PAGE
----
One of two vulnerabilities recently added to the U.S. Cybersecurity and Infrastructure Security Agency (CISA) within its Known Exploited Vulnerabilities (KEV) catalog is within the Android mobile operating system—and the agency reports that it has seen evidence of active exploitation.
The weakness is:
CVE-2023-20963 (CVSS score: 7.8) - Android Framework Privilege Escalation Vulnerability
CISA stated in its advisory that, "Android Framework contains an unspecified vulnerability that allows for privilege escalation after updating an app to a higher Target SDK with no additional execution privileges needed."
For Google’s part, it conceded in its monthly Android Security Bulletin for March 2023, "there are indications that CVE-2023-20963 may be under limited, targeted exploitation."
A news site focused on technology, Ars Technica, wrote last month about their research into how Android apps that were digitally signed by a Chinese e-commerce company called Pinduoduo had weaponized the Android flaw in a zero-day exploitation attack used to gain control of users’ devices and to extract sensitive data. Ars Technica’s article was drawing upon analysis from a mobile security firm, Lookout.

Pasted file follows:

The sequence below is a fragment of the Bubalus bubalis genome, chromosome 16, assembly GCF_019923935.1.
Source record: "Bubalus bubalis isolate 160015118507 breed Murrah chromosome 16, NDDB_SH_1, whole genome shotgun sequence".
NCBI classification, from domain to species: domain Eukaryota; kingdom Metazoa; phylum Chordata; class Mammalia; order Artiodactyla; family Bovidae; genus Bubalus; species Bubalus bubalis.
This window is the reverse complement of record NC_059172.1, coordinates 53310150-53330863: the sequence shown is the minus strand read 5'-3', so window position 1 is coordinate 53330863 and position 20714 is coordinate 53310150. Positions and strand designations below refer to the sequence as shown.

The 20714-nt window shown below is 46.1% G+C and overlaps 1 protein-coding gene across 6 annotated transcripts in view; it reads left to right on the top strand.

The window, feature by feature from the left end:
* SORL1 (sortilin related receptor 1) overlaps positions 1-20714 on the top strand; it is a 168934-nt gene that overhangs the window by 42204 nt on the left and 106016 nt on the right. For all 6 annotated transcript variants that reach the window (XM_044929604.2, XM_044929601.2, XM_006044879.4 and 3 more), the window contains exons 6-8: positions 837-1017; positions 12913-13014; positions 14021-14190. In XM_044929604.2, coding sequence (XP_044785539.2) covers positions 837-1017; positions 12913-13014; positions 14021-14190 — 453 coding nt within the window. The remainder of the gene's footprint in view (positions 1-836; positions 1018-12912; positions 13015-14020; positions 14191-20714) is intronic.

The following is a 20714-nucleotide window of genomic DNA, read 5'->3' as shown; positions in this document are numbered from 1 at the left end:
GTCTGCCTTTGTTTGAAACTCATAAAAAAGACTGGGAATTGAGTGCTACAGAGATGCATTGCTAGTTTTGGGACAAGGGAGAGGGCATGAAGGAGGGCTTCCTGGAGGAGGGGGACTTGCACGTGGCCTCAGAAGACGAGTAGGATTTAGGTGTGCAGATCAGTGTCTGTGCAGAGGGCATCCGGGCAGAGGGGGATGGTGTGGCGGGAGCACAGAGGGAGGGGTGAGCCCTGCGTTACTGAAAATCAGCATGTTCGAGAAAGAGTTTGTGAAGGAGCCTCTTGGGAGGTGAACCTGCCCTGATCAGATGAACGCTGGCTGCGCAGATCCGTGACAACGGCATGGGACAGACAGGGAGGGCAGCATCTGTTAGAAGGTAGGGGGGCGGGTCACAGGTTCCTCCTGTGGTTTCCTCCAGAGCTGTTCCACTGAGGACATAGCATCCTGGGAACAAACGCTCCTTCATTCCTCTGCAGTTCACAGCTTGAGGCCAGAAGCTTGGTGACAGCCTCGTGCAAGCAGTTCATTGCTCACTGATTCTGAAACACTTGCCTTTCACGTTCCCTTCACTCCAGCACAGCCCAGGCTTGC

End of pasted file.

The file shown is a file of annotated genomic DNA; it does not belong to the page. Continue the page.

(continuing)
Among the many capabilities of the infected app in the store was the ability for the software to inflate the number of Pinduoduo daily and monthly active users (likely to drive up the app’s popularity rating in the store and thereby increase the number of users). The app could also uninstall rival apps, prevent itself from being uninstalled, and access notifications and location information.
CNN published a follow-up report in which it revealed that an analysis of the 6.49.0 version of the app found code that was designed to obtain privilege escalation and track user activity on alternate shopping apps on the phone. Among other capabilities, the threat actors were able to access users' calendar, contacts, and photo albums without users’ knowledge. The apps requested a "large number of permissions beyond the normal functions of a shopping app," according to CNN.
Google suspended Pinduoduo's app from the Play Store in March due to malware identified in versions of the software obtained from non-Play sources.
Still under investigation is the method by which the off-Play APK files were signed with the exact same key used to sign the legitimate Pinduoduo app. The likely causes are a key leak, a rogue insider, or exploitation of weak security in the company’s build pipeline. It is also possible that this was a deliberate attempt by the Chinese company to spread malware.
This continues a trends among higher-grade attackers to target mobile devices for exploitation of flaws, especially as many companies have moved to using mobile devices for delivery of multi-factor authentication (MFA) one-time passwords (OTPs). The access gained by the Android app could easily have been leverage to that end, with much of the other components of the malware either used as misdirection or for side benefits. Secure mobile management and proper MFA implementation are just two of a number of key components of an effective security program; contact Webcheck Security today to learn how we can analyze your current state and provide roadmaps for improving your security posture.